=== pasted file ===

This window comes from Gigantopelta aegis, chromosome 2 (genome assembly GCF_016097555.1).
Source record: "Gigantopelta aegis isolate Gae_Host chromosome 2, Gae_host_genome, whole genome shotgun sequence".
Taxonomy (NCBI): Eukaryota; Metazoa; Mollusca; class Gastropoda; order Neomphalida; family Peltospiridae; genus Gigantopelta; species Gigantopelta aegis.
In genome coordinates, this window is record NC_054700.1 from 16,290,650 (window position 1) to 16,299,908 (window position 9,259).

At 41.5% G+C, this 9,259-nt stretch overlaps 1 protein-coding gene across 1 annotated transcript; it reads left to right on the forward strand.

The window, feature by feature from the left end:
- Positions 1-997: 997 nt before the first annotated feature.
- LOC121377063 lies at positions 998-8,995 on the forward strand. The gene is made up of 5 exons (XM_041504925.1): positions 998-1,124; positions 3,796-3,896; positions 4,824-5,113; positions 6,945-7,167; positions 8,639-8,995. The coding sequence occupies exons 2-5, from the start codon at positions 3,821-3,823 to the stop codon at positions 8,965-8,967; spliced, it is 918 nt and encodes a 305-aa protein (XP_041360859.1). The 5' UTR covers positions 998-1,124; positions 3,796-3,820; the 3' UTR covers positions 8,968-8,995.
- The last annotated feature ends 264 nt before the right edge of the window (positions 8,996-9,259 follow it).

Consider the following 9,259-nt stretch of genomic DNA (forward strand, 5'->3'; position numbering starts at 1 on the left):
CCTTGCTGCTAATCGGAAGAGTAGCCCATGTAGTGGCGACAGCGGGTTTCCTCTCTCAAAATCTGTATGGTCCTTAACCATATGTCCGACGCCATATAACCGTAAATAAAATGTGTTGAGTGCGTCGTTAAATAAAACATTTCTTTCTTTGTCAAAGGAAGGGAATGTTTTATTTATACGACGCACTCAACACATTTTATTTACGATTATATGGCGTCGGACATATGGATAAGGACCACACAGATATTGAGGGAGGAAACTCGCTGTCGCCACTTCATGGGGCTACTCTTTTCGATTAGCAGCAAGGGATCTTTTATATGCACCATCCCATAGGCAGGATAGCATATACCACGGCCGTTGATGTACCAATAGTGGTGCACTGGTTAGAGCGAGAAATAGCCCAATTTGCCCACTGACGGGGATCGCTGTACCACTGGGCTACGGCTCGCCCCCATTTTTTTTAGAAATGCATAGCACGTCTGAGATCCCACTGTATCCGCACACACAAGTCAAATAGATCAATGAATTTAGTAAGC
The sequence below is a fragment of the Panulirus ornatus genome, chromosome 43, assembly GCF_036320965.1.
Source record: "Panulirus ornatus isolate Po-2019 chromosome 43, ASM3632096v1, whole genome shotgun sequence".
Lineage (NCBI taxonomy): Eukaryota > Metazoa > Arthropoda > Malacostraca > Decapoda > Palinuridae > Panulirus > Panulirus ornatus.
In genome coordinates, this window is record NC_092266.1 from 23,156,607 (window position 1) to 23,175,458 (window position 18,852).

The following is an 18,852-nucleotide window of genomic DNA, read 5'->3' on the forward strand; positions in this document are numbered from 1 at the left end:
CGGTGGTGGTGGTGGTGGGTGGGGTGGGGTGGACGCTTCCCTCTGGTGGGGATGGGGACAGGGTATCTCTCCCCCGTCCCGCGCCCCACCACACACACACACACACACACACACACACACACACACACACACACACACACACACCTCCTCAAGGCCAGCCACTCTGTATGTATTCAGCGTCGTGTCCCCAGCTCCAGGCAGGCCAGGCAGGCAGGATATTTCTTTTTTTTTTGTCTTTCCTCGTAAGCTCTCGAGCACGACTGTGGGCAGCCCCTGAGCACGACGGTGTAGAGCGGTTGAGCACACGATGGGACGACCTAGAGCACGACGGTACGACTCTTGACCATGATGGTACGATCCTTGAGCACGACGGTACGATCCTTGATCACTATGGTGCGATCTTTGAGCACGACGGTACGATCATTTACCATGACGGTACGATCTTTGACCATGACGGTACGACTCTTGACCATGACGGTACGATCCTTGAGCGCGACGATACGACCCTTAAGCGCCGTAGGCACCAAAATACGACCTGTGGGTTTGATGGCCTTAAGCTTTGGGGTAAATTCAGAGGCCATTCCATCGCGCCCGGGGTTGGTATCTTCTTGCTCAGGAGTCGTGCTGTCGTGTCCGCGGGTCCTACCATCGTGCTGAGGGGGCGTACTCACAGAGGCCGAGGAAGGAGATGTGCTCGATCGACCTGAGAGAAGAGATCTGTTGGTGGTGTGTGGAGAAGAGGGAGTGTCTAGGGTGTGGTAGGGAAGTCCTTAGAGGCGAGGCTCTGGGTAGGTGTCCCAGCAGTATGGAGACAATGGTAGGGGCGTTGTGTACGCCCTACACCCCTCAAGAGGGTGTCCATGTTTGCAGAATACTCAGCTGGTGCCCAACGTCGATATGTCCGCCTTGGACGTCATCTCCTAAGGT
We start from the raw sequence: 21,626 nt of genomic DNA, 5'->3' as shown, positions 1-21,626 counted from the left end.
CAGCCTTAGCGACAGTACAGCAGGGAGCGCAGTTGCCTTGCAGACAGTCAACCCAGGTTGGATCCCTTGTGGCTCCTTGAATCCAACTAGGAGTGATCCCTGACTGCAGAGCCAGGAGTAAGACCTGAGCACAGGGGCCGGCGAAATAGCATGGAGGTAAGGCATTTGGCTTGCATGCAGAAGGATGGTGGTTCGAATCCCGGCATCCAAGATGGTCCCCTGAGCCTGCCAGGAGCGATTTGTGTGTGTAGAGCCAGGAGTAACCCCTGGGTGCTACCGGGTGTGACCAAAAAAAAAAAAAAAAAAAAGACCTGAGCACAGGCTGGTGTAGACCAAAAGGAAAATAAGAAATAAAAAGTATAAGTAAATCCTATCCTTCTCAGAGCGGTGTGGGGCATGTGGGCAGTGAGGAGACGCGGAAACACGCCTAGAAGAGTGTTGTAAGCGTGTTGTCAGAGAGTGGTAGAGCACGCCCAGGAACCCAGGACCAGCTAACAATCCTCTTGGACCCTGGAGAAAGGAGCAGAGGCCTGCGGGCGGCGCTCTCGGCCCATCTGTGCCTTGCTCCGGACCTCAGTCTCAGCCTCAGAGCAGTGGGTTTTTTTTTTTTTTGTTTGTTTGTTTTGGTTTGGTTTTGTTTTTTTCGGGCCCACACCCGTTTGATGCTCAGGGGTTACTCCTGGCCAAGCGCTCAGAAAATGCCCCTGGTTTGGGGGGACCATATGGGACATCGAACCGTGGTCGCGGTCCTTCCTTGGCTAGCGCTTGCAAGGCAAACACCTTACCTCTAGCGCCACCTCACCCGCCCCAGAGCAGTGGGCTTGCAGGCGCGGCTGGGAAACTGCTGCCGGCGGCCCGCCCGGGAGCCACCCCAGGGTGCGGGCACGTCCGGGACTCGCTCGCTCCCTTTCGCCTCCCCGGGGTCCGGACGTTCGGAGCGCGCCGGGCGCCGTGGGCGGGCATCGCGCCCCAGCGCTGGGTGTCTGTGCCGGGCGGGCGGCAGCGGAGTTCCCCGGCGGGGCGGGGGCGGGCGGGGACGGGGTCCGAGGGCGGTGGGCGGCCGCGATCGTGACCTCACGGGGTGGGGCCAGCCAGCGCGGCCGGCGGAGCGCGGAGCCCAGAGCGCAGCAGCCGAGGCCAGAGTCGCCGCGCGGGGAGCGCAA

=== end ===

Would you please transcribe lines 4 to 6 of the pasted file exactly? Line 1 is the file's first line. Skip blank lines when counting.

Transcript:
In genome coordinates, this window is record NC_054700.1 from 16,290,650 (window position 1) to 16,299,908 (window position 9,259).

At 41.5% G+C, this 9,259-nt stretch overlaps 1 protein-coding gene across 1 annotated transcript; it reads left to right on the forward strand.

The window, feature by feature from the left end: